Truckee’s wildfire protection plan focus of community meeting
TRUCKEE, Calif. — In 2015, a total of 6,355 wildfires burned across more than 300,000 acres in the state of California, according to Calfire. A year prior, roughly 4,300 wildfires spread through some 191,300 acres.
This means that, in a one-year span, the state saw more than 2,000 additional wildfires and, subsequently, 100,000 more acres burn.
With the number of wildfires in California continuing to grow due to the persisting drought, wildfire prevention has undoubtedly become a paramount issue for communities statewide.
With that in mind, on Thursday evening, the Truckee Fire Protection District will host a meeting that introduces the community to the newly formed Truckee Area Community Wildfire Protection Plan.
“The wildfire danger is probably the biggest threat to the Truckee-Tahoe area,” said Bill Seline, Truckee Fire Protection District deputy chief. “This plan is about developing a community-wide plan that involves all the stakeholders; developing a comprehensive map, if you will, of the projects that help reduce fuels, that ultimately reduces the wildfire threat.
“People who are interested in protecting the community, and want to know more, or have thoughts or advice to offer are encouraged to attend — because we want to have everybody’s input, and we want everyone to be represented in the community plan.”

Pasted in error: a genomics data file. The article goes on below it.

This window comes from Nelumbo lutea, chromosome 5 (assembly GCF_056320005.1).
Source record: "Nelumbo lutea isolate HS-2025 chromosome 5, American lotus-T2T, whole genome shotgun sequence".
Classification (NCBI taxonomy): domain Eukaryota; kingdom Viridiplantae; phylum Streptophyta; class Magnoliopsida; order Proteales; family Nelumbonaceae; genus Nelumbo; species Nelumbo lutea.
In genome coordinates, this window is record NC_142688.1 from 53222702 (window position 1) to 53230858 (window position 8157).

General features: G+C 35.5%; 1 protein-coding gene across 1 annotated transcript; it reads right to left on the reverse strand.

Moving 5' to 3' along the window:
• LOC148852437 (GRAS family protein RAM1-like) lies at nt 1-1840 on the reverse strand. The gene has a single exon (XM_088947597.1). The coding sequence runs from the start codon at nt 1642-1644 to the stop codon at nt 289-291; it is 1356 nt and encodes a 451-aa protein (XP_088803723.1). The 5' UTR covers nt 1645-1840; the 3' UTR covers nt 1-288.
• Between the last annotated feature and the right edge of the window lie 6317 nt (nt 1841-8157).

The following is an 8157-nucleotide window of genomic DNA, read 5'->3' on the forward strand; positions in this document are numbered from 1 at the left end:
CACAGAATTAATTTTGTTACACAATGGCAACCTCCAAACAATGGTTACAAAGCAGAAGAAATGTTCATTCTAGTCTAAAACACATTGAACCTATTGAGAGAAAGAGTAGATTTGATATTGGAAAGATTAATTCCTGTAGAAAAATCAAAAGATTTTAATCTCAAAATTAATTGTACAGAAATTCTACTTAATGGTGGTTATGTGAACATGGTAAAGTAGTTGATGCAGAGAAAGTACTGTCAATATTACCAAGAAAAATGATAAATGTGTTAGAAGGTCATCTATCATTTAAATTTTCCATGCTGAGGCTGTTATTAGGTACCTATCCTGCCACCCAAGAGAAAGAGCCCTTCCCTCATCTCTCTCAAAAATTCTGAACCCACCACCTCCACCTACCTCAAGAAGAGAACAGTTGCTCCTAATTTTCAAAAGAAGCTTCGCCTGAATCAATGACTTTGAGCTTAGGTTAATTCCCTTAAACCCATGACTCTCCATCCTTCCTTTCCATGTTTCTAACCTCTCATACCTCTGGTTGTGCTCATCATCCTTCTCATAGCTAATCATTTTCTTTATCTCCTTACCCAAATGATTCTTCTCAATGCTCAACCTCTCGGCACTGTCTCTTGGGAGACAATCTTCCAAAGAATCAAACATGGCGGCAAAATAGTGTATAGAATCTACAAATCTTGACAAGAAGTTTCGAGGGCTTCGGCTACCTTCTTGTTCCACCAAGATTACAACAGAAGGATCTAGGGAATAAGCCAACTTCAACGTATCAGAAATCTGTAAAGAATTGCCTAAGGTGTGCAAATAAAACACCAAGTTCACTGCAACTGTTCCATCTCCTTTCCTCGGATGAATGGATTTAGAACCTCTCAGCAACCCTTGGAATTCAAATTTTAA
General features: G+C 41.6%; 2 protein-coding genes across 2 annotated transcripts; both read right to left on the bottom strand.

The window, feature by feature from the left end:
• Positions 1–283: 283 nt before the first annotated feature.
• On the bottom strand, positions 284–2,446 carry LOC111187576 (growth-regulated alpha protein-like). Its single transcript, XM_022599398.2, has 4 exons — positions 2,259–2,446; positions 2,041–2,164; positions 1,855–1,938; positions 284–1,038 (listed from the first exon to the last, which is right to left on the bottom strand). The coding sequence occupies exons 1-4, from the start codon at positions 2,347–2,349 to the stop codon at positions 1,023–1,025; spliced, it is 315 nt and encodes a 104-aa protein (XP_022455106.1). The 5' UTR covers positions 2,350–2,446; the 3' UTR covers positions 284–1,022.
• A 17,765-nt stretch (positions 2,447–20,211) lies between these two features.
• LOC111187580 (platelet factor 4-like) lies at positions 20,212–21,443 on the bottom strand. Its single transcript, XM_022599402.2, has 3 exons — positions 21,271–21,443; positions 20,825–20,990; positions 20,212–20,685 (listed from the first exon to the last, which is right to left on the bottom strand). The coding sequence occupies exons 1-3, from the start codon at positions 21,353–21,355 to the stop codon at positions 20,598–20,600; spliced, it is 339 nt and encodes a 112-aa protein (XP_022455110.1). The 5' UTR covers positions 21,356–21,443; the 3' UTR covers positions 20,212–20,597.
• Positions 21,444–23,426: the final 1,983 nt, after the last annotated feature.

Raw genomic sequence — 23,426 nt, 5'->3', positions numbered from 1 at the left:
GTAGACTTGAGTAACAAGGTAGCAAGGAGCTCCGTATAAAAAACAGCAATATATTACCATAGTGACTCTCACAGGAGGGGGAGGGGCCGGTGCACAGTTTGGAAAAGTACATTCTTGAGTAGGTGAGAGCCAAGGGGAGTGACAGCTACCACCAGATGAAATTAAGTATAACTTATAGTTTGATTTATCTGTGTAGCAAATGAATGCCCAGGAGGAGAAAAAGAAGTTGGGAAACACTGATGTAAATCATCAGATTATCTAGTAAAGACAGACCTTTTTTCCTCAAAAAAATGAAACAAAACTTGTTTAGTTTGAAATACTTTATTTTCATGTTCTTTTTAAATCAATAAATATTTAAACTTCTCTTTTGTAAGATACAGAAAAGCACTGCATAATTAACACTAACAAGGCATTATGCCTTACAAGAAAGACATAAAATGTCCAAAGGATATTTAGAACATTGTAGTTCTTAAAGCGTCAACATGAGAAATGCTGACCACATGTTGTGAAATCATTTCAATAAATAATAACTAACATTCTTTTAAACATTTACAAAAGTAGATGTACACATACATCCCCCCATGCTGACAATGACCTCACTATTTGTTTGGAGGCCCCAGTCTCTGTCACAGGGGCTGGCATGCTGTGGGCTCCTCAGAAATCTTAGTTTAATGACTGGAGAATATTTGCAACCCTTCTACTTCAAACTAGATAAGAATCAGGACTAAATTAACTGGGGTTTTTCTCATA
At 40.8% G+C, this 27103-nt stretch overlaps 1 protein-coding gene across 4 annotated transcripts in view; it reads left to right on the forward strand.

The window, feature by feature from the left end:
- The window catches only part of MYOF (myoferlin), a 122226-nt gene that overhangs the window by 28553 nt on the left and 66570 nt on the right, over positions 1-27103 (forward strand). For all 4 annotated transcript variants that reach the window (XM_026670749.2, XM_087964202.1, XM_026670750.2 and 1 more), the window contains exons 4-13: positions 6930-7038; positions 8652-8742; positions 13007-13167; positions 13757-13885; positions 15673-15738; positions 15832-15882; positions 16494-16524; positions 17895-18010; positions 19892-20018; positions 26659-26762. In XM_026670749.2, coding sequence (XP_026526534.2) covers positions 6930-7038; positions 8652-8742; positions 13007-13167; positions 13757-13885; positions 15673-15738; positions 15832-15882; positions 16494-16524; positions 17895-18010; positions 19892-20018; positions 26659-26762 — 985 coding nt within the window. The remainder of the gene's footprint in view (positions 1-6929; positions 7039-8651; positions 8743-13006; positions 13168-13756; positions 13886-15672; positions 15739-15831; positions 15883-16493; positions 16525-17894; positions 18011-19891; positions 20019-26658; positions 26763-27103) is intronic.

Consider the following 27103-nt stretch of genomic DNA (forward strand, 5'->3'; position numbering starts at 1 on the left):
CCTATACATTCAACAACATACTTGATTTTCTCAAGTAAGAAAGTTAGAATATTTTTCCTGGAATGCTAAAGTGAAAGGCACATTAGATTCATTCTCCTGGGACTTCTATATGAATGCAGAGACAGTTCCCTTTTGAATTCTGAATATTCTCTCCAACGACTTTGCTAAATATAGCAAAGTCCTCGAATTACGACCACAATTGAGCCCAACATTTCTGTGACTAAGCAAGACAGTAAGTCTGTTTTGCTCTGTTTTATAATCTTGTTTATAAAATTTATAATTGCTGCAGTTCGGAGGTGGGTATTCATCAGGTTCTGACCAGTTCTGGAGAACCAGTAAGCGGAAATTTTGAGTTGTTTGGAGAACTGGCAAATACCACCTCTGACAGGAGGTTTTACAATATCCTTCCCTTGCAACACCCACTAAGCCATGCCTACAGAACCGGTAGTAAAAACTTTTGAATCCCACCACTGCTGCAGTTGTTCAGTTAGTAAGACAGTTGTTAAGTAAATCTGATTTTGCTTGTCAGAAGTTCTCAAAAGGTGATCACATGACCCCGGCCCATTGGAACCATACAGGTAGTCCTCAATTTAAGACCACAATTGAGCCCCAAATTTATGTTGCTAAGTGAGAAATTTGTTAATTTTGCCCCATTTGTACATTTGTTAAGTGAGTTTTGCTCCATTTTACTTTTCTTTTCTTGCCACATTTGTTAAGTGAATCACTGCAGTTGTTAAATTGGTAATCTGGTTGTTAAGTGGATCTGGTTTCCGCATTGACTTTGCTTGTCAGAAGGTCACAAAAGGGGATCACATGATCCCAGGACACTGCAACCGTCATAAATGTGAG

Discussion items for the meeting include: high fire hazard areas, potential projects, how to reduce local wildfire hazards, and improving emergency access.
At the meeting, maps of projects that have been completed in other regions will also be laid out, Seline said, to accentuate how potential projects can help the Truckee-Tahoe area.
Seline said the early stages of the Truckee Area Community Wildfire Protection Plan started a year ago with discussions between area stakeholders and land managers. Bolstering the effort, in May the TFPD received a grant of roughly $27,000 in fire prevention funds from Calfire.
Shortly thereafter, a consultant was hired, maps were rolled out and marked, meetings were held through the summer, and before long the wildfire protection plan took shape.
“Part of the plan is to involve the community in this,” Seline said. “We wanted to make sure we had something to show them.”